The son of a wine merchant, André Dignimont first studied at the Collège de Oratoriens in the small town of Juilly before completing his language studies in England at Craven College in Beckenham, Kent. He would return to France in 1911 and would spend the next seven years in the military. At the end of World War One he moved to Paris to become a student of Tony Robert-Fleury at the Académie Julian. Settling in Montmartre, he led a Bohemian life in the company of classmates and friends, including Jean-Gabriel Domergue, Roger de la Fresnaye, Louis Marcoussis, Robert Lotiron and André Warnod.
His career spanned more than four decades, during which time he primarily painted portraiture, genre pieces and the female nude. Finding time for theatrical design and book illustration enabled him to work in the company of some prominent writers including Colette, Francis Carco and Pierre Mac Orlan.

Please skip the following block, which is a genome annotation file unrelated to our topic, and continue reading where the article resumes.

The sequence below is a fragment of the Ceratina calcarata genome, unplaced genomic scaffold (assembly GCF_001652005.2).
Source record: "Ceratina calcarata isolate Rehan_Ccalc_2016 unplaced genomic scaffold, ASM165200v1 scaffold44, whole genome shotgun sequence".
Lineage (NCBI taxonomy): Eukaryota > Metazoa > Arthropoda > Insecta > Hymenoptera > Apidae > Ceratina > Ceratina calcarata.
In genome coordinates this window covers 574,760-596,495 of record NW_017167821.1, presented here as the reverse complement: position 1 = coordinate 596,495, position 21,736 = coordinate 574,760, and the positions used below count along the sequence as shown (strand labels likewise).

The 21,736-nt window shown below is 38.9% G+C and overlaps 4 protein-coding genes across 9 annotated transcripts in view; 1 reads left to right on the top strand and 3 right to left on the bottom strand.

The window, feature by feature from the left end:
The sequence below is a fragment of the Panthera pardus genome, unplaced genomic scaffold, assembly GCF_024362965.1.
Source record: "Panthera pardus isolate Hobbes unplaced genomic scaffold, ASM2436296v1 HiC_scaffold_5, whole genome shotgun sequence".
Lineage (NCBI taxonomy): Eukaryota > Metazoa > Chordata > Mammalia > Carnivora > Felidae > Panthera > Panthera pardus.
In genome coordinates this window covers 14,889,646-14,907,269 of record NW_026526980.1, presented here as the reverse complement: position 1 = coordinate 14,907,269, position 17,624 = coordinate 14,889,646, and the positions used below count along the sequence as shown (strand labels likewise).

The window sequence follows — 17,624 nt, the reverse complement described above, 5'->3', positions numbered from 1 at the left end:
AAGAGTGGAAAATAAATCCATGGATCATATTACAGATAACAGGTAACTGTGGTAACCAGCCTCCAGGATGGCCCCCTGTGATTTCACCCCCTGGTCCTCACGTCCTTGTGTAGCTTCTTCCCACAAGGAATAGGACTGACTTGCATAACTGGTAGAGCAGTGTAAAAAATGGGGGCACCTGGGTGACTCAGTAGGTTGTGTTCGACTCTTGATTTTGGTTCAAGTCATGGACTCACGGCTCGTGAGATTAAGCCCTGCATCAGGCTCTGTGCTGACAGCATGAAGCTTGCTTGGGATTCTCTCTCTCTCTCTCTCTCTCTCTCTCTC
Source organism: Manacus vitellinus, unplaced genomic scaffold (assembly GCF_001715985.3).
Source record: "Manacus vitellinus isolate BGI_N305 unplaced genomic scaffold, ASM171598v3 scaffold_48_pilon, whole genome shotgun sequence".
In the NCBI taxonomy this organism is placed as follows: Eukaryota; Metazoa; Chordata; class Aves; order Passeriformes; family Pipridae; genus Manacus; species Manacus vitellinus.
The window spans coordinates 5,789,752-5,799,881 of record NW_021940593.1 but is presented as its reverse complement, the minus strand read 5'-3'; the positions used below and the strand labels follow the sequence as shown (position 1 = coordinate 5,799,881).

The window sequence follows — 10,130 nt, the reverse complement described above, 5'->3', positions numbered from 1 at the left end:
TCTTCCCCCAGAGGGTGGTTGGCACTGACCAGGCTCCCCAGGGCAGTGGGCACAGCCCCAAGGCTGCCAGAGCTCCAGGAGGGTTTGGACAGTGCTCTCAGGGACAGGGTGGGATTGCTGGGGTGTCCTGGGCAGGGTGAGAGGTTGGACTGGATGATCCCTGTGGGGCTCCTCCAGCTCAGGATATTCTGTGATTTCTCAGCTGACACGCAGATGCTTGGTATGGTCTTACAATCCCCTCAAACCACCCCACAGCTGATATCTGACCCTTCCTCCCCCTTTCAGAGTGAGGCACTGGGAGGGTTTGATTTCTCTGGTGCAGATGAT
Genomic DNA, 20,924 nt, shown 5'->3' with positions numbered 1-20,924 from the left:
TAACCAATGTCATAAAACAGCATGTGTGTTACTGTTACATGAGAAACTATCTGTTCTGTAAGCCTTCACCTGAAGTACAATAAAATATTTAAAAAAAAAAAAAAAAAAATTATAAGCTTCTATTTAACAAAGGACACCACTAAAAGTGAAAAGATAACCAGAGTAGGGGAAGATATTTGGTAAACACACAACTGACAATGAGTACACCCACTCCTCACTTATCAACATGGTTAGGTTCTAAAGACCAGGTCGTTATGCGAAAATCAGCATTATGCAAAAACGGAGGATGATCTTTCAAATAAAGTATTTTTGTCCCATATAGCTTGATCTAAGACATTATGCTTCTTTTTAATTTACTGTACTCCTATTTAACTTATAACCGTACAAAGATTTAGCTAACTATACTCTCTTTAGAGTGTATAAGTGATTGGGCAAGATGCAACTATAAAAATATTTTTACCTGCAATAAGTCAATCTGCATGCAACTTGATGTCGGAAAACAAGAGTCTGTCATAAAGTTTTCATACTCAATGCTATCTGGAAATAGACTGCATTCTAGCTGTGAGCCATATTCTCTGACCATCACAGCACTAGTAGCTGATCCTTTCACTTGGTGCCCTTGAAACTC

It was later that André Dignimont began to take an interest in landscape painting as a result of encouragement in this by André Dunoyer de Segonzac.
André Dignimont died in Paris in 1965, aged 73 years. His grave, in the Montparnasse cemetery is decorated with a bronze medallion with a portrait in relief, signed by the sculptor Paul Belmondo.